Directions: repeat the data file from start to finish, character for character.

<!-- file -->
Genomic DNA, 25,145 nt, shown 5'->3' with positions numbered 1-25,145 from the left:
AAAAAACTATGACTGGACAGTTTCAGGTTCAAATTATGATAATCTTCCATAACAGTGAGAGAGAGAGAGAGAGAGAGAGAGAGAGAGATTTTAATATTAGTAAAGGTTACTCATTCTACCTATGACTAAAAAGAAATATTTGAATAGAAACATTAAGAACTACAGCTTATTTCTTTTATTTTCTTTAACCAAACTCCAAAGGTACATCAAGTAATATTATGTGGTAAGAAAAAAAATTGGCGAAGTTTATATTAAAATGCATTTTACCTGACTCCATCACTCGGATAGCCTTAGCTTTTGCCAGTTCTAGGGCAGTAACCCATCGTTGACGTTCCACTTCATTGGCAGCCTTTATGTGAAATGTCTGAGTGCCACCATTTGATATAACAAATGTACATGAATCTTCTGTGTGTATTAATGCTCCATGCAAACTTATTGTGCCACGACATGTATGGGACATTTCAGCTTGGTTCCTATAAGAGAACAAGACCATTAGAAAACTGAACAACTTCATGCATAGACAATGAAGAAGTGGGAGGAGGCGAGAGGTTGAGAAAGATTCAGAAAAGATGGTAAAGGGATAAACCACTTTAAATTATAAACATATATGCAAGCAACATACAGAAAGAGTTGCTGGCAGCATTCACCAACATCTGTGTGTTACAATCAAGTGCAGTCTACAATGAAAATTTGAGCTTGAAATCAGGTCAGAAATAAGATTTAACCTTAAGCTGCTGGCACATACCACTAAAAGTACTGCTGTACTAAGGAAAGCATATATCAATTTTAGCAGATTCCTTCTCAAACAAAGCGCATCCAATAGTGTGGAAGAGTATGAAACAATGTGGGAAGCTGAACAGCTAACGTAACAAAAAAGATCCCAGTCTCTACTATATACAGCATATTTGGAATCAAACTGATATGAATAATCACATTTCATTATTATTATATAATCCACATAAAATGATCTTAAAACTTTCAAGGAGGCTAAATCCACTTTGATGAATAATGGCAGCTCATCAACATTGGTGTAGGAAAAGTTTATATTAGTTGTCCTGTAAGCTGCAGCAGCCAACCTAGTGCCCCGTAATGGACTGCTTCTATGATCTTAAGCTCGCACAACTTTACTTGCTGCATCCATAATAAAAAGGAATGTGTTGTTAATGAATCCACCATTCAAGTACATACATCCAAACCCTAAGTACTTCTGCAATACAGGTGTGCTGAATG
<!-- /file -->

Genomic DNA, 25,145 nt, shown 5'->3' with positions numbered 1-25,145 from the left:
AAAAAACTATGACTGGACAGTTTCAGGTTCAAATTATGATAATCTTCCATAACAGTGAGAGAGAGAGAGAGAGAGAGAGAGAGAGAGATTTTAATATTAGTAAAGGTTACTCATTCTACCTATGACTAAAAAGAAATATTTGAATAGAAACATTAAGAACTACAGCTTATTTCTTTTATTTTCTTTAACCAAACTCCAAAGGTACATCAAGTAATATTATGTGGTAAGAAAAAAAATTGGCGAAGTTTATATTAAAATGCATTTTACCTGACTCCATCACTCGGATAGCCTTAGCTTTTGCCAGTTCTAGGGCAGTAACCCATCGTTGACGTTCCACTTCATTGGCAGCCTTTATGTGAAATGTCTGAGTGCCACCATTTGATATAACAAATGTACATGAATCTTCTGTGTGTATTAATGCTCCATGCAAACTTATTGTGCCACGACATGTATGGGACATTTCAGCTTGGTTCCTATAAGAGAACAAGACCATTAGAAAACTGAACAACTTCATGCATAGACAATGAAGAAGTGGGAGGAGGCGAGAGGTTGAGAAAGATTCAGAAAAGATGGTAAAGGGATAAACCACTTTAAATTATAAACATATATGCAAGCAACATACAGAAAGAGTTGCTGGCAGCATTCACCAACATCTGTGTGTTACAATCAAGTGCAGTCTACAATGAAAATTTGAGCTTGAAATCAGGTCAGAAATAAGATTTAACCTTAAGCTGCTGGCACATACCACTAAAAGTACTGCTGTACTAAGGAAAGCATATATCAATTTTAGCAGATTCCTTCTCAAACAAAGCGCATCCAATAGTGTGGAAGAGTATGAAACAATGTGGGAAGCTGAACAGCTAACGTAACAAAAAAGATCCCAGTCTCTACTATATACAGCATATTTGGAATCAAACTGATATGAATAATCACATTTCATTATTATTATATAATCCACATAAAATGATCTTAAAACTTTCAAGGAGGCTAAATCCACTTTGATGAATAATGGCAGCTCATCAACATTGGTGTAGGAAAAGTTTATATTAGTTGTCCTGTAAGCTGCAGCAGCCAACCTAGTGCCCCGTAATGGACTGCTTCTATGATCTTAAGCTCGCACAACTTTACTTGCTGCATCCATAATAAAAAGGAATGTGTTGTTAATGAATCCACCATTCAAGTACATACATCCAAACCCTAAGTACTTCTGCAATACAGGTGTGCTGAATG